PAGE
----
The benefits of continued used of bioidentical hormones include:
- Reduction of menopause symptoms like hot flashes, insomnia, irritability, and vaginal dryness
- Improvement of skin elasticity (meaning fewer wrinkles)
- Brain health
- Cardiovascular health
- Weight management
Many women would wait until their symptoms are really bad before going on hormone therapy for menopause because they think there is a limited time they can be on them. Now that thinking has changed on how long you can be on hormone therapy, there is no reason to wait. Starting on hormone therapy during perimenopause can decrease the impact of symptoms and make menopause more comfortable.
Why Hormone Therapy is Not Enough during Perimenopause and Menopause
Doing hormone replacement therapy is not a magic bullet to symptom free menopause. Esther says that there are many things women can do to support their body during these changing times.
Here are few ways to optimize hormone therapy during menopause:
- Good sleep hygiene. That means, go to bed and get up at consistent times so your body gets sufficient sleep (it’s when your adrenals reset and repair themselves)
- Decrease stress by reducing how much you watch the news, especially first thing in the morning
- Get some fresh air and go for a walk
- Do strength training 2-3 times per week (especially good for post menopausal women to build bone density and manage weight)
- Cut out (or cut down) caffeine intake as it can interfere with sleep patterns.
- Cut out or cut down alcohol use
- Adopt a clean eating diet and optimize your protein intake
These healthy habits will especially help if you are trying to get rid of any weight gained on the abdomen (aka ‘menopot’).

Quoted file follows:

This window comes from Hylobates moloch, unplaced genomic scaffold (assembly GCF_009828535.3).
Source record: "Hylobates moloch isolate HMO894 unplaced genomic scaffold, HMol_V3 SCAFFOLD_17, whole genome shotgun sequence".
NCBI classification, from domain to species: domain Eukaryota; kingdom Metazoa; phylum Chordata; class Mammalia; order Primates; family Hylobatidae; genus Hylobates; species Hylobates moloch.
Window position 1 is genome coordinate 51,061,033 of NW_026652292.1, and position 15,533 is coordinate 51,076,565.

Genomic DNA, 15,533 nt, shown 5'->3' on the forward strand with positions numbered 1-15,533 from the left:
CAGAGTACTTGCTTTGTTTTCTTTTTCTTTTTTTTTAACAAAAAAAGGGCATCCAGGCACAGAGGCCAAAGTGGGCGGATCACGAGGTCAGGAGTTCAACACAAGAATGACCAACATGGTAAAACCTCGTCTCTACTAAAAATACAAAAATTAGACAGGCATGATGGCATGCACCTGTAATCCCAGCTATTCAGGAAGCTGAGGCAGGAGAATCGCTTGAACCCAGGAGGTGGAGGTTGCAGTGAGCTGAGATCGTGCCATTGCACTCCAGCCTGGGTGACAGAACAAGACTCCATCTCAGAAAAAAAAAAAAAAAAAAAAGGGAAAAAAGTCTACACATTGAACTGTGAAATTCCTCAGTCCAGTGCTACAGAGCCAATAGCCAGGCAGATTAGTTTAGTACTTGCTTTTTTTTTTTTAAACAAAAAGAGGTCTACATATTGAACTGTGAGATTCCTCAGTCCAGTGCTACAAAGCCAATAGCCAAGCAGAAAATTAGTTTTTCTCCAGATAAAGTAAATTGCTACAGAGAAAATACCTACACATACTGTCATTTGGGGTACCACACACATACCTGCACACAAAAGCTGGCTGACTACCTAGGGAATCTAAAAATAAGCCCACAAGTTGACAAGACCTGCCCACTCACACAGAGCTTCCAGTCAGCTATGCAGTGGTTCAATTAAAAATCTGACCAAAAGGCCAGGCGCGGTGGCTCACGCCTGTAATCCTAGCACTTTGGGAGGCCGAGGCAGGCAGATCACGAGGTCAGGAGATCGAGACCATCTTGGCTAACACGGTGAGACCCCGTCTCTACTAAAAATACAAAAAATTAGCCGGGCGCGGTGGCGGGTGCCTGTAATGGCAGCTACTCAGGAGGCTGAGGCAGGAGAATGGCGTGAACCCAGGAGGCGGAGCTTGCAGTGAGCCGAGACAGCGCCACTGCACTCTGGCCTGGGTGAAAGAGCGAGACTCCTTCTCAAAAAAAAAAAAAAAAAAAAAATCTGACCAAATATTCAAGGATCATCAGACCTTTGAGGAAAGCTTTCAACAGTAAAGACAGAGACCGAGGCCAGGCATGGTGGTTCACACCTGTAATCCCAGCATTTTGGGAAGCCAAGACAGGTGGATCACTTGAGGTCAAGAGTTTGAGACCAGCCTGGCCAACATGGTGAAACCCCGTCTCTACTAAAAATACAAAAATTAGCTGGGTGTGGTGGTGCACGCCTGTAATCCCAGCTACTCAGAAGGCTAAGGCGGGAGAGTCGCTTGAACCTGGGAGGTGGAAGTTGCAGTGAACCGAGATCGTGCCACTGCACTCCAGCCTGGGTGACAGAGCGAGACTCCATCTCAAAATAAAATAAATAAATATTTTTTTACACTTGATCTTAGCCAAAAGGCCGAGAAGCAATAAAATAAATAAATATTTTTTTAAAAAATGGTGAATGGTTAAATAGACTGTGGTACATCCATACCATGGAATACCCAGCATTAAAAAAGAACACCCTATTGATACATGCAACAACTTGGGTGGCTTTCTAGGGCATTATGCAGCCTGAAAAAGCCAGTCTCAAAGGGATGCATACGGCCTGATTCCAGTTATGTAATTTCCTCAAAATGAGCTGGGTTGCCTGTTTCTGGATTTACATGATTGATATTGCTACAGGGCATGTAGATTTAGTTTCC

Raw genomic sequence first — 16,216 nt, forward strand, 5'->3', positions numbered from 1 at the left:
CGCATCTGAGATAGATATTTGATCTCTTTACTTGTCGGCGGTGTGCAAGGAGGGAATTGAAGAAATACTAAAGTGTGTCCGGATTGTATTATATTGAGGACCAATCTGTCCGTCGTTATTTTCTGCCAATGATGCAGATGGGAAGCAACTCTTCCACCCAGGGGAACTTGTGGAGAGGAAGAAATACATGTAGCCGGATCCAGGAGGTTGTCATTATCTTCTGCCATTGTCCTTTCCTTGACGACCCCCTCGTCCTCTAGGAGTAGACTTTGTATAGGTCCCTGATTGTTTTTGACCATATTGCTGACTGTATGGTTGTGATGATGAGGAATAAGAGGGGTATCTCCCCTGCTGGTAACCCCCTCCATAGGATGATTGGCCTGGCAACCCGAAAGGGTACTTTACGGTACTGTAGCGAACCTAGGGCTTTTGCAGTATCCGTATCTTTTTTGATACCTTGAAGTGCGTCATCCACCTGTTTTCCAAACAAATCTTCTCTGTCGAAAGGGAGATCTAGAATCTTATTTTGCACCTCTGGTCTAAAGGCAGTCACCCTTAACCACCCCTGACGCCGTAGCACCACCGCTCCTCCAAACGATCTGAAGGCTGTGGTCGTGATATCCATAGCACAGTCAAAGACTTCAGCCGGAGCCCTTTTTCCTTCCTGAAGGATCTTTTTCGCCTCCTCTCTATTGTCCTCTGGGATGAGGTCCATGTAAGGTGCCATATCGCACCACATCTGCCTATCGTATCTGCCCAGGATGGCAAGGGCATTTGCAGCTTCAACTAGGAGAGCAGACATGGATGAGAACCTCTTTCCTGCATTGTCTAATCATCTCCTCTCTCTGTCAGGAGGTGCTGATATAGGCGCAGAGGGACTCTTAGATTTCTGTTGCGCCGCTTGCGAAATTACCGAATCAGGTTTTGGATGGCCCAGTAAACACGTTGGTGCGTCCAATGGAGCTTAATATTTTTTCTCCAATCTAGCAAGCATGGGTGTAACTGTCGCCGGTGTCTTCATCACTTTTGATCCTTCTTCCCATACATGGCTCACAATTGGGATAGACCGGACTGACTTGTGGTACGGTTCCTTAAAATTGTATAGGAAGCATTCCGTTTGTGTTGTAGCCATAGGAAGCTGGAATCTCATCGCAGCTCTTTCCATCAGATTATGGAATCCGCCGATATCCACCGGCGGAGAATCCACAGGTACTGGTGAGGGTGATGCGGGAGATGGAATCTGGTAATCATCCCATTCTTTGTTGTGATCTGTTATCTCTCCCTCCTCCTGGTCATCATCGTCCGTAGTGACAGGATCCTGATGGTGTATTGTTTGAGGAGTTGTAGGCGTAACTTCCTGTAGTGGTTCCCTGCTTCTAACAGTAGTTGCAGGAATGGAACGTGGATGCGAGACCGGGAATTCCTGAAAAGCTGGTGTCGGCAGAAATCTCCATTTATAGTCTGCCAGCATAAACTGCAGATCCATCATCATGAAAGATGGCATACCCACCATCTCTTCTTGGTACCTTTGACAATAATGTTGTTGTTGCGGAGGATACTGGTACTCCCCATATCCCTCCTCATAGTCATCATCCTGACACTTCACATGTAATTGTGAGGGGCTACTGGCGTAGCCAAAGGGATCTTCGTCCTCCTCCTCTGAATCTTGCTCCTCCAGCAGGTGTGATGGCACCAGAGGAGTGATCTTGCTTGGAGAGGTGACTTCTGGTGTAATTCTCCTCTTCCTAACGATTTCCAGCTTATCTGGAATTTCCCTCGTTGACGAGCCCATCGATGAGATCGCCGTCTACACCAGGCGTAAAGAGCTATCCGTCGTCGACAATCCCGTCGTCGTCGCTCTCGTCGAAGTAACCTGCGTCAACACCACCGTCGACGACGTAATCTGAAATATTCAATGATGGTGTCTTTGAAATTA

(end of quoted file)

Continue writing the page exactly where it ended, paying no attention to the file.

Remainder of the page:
Creams, Pills, Patches, or Pellets: Which is the Best Way to Take Hormone Therapy for Menopause
There are many ways to introduce hormones to your system. Here are a few options you may be presented with:
Topical Creams: These are commonly where therapy starts. Many are given progesterone to start and then as menopause progresses, estrogen will be blended in. You can also get creams specifically for treating vaginal dryness. You are also in control and could do things like microdosing.
Patch: This is an alternative way to have hormones slowly released into the system. Usually, these stay on for a month.
Pills: These are ingested which means they have to go through the gut and liver.
Pellets (aka BIOTE): This requires a minor surgical procedure. These pellets contain a 6 month supply that is meant to be slowly released. The downside is that they are inserted into a small incision usually on the backside so there is a risk of infection. This is also a more expensive option and you don’t really have control over how the hormones are actually released and metabolized however the claim is that it is released in a way that works with your body.
With Lisa, it only took a few test to get a clearer picture of what was going on with her menopause. We did a Dutch test and found that she had low DHEA, testosterone, progesterone, and estrogen. Her progesterone and DHEA were particularly low.
We started by boosting her DHEA as it is a precursor to both estrogen and testosterone. We then supported her progesterone. She was receiving these for 14 days and then taking a 14 day break. We did this while supporting diet and lifestyle changes.
It didn’t take long for her to start feeling much better. She was experiencing fewer hot flashes, more energy, and she even started to see the weight come off.
She started working with her doctor on bioidentical estrogen support and even more weight came off.
Eliminating Health Mysteries
For Lisa, we were able to find that missing piece of the health puzzle, get her out of menopause-denial, and help her regain her health. Could this be the missing clue for you or someone in your life?